35 X 300 sec

Date: . 06/06/2020
Location: Campos do Jordão- SP - Brazil

Copyright: Fernando Oliveira de Menezes
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Re: Submissions: 2021 June

Post by PierandreaFolle » Mon Jun 14, 2021 9:14 pm

The Star Tree

We are came back to shoot night landscapes this year too.
Once again, we are in the darkest spot of Salento, where this lonely tree was our model for a night.
For my first time I was able to take some airglow in this area.
200°+ nightscape pano with many constellation inside that I will show you in another post.
Every night out an amazing experience, with silence and darkness sorrounding us. 

Sky Exif
300s | f/4 | ISO 640

Foreground Exif
270s | f/5.6 | ISO 1250

Nikon D850 + Sigma ART 14mm f/1.8 + Gitzo GT3532S

Copyright: Pierandrea Folle

The Star Tree by Pierandrea Folle, su Flickr
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Re: Submissions: 2021 June

Post by Llama » Mon Jun 14, 2021 9:32 pm

Bright Galaxy Centaurus A

Copyrights: Nicolas Rolland & Telescope.Live

Full resolution:

Bright Galaxy Centaurus A by Nicolas Rolland, sur Flickr

RA: 13h 25m 27;8s
DEC: -43° 01’ 04"
Size: 28.9 x 28.9 arcmin
Orientation: Up is 0.397 degrees E of N
Location: Centaurus
Distance: 10-16 Mly
Magnitude: 6.8

Acquisition April 2021
Total acquisition time of 2.5 hours.

Optics: Planewave 24“ CDK @ F6.8
Mount: Paramount ME
CCD: FLI PL 9000
Pre Processing: CCDstack, Pixinsight & Excalibrator
Post Processing: Photoshop CC

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Re: Submissions: 2021 June

Post by KuriousGeorge » Mon Jun 14, 2021 9:47 pm

The Little Cocoon Nebula (SH2-82)

Image 2 of 3 from my 21.5+ SQM June dark cycle.

"Sh2-82 is a beautiful cloud of gas and dust consisting of an emission nebula enveloped by a hazy reflection nebula. It is embedded in the dark nebula LDN 727 and is the site of some star formation and young stellar objects. Located at a distance of approximately 3600 light years, Sh2-82 is ionized by the star HD 231616, which can be seen near the center."
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Re: Submissions: 2021 June

Post by Ayiomamitis » Tue Jun 15, 2021 6:15 pm

Mother ... r-2020.htm
Copyright: Anthony Ayiomamitis

Something from about this time last year taken under pristine transparency on the island of Aegina and 40 minutes southwest of Athens by ferry. As for the foreground, something very dear to everyone's heart!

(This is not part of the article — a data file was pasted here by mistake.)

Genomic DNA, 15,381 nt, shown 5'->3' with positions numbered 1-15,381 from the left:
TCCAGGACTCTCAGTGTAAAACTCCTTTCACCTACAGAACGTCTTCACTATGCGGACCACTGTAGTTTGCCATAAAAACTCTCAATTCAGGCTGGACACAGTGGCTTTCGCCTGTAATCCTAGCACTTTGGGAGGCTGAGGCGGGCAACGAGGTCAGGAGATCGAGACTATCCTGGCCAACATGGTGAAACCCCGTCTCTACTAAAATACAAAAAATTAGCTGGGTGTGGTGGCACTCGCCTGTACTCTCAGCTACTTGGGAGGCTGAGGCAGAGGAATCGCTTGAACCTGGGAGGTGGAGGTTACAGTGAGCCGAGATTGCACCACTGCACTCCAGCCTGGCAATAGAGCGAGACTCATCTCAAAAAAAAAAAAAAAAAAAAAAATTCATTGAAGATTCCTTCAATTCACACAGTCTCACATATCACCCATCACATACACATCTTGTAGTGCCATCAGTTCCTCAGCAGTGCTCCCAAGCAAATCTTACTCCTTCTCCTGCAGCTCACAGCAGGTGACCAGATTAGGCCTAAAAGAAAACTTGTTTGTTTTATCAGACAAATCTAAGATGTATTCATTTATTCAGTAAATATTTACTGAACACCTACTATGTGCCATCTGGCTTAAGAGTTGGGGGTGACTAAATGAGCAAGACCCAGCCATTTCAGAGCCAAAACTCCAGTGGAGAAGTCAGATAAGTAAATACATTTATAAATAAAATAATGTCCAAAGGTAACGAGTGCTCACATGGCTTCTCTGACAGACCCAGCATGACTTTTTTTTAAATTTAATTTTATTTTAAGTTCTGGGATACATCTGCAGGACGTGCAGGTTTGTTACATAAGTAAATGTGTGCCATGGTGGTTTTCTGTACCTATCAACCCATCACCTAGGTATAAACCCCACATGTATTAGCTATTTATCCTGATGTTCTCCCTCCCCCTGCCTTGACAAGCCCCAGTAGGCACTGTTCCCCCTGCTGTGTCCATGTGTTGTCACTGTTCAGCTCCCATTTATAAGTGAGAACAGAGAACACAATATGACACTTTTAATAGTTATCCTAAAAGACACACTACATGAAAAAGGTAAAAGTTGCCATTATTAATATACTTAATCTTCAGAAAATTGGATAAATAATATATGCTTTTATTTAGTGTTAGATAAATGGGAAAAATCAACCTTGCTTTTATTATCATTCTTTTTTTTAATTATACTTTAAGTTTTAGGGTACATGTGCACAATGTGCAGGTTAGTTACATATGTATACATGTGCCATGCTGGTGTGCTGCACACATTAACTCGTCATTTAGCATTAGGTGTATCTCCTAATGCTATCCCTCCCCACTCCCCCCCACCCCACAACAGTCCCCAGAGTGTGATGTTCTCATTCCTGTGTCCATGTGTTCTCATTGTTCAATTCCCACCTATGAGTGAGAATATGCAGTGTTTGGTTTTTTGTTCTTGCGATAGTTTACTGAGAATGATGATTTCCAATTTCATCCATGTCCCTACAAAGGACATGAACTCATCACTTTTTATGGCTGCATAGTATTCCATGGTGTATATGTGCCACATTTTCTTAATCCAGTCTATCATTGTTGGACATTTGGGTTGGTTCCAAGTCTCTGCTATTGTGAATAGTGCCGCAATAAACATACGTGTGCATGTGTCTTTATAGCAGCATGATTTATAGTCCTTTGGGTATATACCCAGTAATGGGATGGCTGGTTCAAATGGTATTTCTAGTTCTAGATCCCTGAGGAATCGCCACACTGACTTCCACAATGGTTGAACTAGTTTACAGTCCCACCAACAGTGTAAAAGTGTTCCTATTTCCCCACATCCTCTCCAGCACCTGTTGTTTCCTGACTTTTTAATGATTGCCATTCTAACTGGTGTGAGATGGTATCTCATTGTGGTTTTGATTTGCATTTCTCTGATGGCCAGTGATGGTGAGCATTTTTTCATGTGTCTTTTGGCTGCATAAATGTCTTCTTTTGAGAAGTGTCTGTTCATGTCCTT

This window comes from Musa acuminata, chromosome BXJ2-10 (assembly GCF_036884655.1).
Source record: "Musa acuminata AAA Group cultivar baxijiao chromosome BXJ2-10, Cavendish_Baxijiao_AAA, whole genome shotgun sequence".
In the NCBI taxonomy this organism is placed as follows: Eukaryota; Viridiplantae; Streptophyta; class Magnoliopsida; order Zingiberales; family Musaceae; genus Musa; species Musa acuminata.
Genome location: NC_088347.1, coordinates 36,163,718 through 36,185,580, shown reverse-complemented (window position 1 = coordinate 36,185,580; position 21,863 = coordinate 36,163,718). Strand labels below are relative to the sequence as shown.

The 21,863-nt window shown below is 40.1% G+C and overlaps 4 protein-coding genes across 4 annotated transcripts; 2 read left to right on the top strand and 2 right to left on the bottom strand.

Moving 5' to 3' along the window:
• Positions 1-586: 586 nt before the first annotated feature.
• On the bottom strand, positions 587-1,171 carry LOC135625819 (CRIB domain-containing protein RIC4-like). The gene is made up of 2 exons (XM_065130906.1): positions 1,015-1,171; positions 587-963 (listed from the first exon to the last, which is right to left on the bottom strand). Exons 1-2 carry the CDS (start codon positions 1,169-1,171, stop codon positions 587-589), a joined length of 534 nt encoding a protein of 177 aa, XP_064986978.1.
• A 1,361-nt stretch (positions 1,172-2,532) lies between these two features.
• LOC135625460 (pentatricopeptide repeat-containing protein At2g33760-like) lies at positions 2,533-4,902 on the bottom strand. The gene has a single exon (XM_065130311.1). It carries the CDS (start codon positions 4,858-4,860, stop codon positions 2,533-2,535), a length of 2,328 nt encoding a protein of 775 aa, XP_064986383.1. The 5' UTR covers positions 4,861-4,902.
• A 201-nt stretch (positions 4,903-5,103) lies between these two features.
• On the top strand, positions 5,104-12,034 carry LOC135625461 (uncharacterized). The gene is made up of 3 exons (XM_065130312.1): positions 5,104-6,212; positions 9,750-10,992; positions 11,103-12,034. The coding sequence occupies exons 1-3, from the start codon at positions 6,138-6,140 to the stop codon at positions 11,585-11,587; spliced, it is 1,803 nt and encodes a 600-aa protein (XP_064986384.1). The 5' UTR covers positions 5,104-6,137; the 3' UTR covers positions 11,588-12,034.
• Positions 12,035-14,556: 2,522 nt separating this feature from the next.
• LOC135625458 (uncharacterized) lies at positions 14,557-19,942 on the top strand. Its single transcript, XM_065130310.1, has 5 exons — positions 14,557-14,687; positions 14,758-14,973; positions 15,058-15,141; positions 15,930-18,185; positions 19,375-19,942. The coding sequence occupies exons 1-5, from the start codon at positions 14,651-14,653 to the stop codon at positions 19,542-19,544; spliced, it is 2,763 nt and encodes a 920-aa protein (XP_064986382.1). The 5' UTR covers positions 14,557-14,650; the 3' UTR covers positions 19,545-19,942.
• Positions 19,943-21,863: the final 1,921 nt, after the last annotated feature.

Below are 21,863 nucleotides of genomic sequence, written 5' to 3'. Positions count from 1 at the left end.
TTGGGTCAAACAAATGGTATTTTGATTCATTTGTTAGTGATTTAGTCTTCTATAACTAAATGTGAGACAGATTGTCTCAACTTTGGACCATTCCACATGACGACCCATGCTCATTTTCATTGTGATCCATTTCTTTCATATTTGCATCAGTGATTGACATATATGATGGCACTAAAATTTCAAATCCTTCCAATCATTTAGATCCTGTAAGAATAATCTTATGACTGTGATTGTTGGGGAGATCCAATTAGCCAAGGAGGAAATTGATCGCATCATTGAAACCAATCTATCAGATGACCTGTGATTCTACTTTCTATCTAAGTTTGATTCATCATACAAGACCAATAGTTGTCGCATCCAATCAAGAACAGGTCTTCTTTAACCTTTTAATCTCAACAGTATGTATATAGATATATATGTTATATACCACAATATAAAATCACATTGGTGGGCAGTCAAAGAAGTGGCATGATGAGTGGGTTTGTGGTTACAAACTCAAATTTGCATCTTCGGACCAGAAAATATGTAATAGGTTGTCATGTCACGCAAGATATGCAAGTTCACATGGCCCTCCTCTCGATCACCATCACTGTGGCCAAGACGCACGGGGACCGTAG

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Anthony Ayiomamitis

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Re: Submissions: 2021 June

Post by KuriousGeorge » Tue Jun 15, 2021 11:46 pm

NGC 3718

My third and final object for the June dark cycle with skies at 21.5+ SQM.

This object was a particular challenge because I could only capture it from 9:30 to 11:30 PM. After that is was too low to get the 2" average FWHM I was aiming for.

Because I could only capture 2 hours each evening, it took over a week to get what you see here. But I think it was worth it. (-:

"NGC 3718, also called Arp 214, is a galaxy located approximately 52 million light years from Earth in the constellation Ursa Major. It is either a lenticular or spiral galaxy.

NGC 3718 has a warped, s-shape. This may be due to gravitational interaction between it and NGC 3729, another spiral galaxy located 150,000 light-years away."
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Re: Submissions: 2021 June

Post by YSTY » Wed Jun 16, 2021 1:25 pm

Hi !

The Seahorse Nebula (Barnard 150 / LDN 1082)


The full is here :

Asi 2600mc pro gain 100 offset 50 cooled to -10 ° C
TS Photon 8 '' 200/800
Eq6R pro
Altaïr 60/225 and zwo 290mm mini guide


Acquisition: Nina / PHD 2
Processing: Siril / PS

Yann SAINTY - France - 06/14/21

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Re: Submissions: 2021 June

Post by stefanz » Wed Jun 16, 2021 5:40 pm

M33 to SH2-126

A 21°x42° view which covers most of the constellations Andromeda and Lacerta is presented. The center of the photographed region lies about 20° south of the galactic plane and is rich of high galactic latitude nebulae. Most famous objects are M33 (Triangulum galaxy), M31 (Andromeda Galaxy) and SH2-126, a large HII region in Lacerta.

Views below are scaled down. Larger version can be loaded by clicking on the image, full resolution pictures (>100 MPixel, using a Javascript viewer), selected details and further information can be found on my homepage

Full view. H-alpha is mapped to red, blue continuum is mapped to green and red continuum is mapped to blue. Stars are partly subtracted.

In that orientation it looks like M31 and M33 are faling into the mouth of a red monster ...


But the real monster is M31, currently eating M32 (the smaller one) and M110. The remnants of previous meals are visible in form of a irregularly shaped halo.

SH2-1236 surrounded by high galactic latitude nebulae.

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Re: Submissions: 2021 June

Post by Astro_maa » Wed Jun 16, 2021 10:12 pm

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Re: Submissions: 2021 June

Post by Tracer » Thu Jun 17, 2021 2:07 am


Camera: ZWO ASI533
Telescope: Sharpstar 61EDPhii + 0.8x
Filter: Optolong L xtreme
Mount: Skywatcher AZGTI
300s x 176
Capture software: ASIAIRPRO
Regina SK, Canada